2. Outcomes of infants starting antiretroviral therapy in Southern Africa, 2004-2012

    PubMed Central

    Porter, Mireille; Davies, Mary-Ann; Mapani, Muntanga K.; Rabie, Helena; Phiri, Sam; Nuttall, James; Fairlie, Lee; Technau, Karl-Günter; Stinson, Kathryn; Wood, Robin; Wellington, Maureen; Haas, Andreas D.; Giddy, Janet; Tanser, Frank; Eley, Brian

    2015-01-01

    Background There is limited published data on the outcomes of infants starting antiretroviral therapy (ART) in routine care in Southern Africa. This study aimed to examine the baseline characteristics and outcomes of infants initiating ART. Methods We analysed prospectively collected cohort data from routine ART initiation in infants from 11 cohorts contributing to the International Epidemiologic Database to Evaluate AIDS in Southern Africa. We included ART naïve HIV-infected infants <12 months of age initiating ≥ three antiretroviral drugs between 2004 and 2012. Kaplan-Meier estimates were calculated for mortality, loss to follow-up (LTFU), transfer out and virological suppression. We used Cox Proportional Hazards models stratified by cohort to determine baseline characteristics associated with outcomes mortality and virological suppression. Results The median (interquartile range) age at ART initiation of 4945 infants was 5.9 months (3.7-8.7) with follow-up of 11.2 months (2.8-20.0). At ART initiation 77% had WHO clinical stage 3 or 4 disease and 87% were severely immunosuppressed. Three-year mortality probability was 16% and LTFU 29%. Severe immunosuppression, WHO stage 3 or 4, anaemia, being severely underweight and initiation of treatment before 2010 were associated with higher mortality. At 12 months after ART initiation 17% of infants were severely immunosuppressed and the probability of attaining virological suppression was 56%. Conclusion Most infants initiating ART in Southern Africa had severe disease with high probability of LTFU and mortality on ART. Although the majority of infants remaining in care showed immune recovery and virological suppression, these responses were suboptimal. PMID:26167620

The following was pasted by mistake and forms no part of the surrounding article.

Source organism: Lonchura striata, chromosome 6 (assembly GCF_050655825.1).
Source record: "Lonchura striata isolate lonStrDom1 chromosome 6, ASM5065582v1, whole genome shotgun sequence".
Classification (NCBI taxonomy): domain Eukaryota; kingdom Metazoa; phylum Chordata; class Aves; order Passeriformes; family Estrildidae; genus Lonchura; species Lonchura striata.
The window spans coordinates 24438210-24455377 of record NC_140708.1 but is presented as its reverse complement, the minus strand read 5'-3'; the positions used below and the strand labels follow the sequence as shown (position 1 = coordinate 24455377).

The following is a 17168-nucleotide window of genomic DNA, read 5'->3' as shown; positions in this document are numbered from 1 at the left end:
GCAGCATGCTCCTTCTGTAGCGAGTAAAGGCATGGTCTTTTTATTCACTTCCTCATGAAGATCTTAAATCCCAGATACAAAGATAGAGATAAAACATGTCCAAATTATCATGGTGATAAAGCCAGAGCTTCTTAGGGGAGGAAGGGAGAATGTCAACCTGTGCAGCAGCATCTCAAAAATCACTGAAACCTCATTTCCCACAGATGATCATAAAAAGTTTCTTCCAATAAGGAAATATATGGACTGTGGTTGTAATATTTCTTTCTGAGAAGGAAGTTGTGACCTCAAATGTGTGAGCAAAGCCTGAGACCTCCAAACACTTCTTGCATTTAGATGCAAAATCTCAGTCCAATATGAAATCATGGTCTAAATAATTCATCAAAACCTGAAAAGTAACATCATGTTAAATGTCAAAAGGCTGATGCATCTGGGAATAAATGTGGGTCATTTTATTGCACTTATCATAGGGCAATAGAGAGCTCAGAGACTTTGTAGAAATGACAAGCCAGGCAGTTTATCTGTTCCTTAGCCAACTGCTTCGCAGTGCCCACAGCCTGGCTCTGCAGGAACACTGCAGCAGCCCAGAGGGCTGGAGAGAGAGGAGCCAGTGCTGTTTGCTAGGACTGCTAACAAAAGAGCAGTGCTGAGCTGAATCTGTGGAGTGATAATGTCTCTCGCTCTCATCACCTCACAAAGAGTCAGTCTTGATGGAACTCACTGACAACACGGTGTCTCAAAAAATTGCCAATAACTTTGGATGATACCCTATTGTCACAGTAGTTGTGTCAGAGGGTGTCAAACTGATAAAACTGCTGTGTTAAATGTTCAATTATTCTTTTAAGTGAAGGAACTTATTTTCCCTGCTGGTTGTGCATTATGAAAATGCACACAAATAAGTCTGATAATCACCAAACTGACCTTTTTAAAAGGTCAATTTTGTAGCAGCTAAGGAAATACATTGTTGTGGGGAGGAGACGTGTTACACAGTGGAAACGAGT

3. Survival benefits of antiretroviral therapy in Brazil: a model-based analysis

    PubMed Central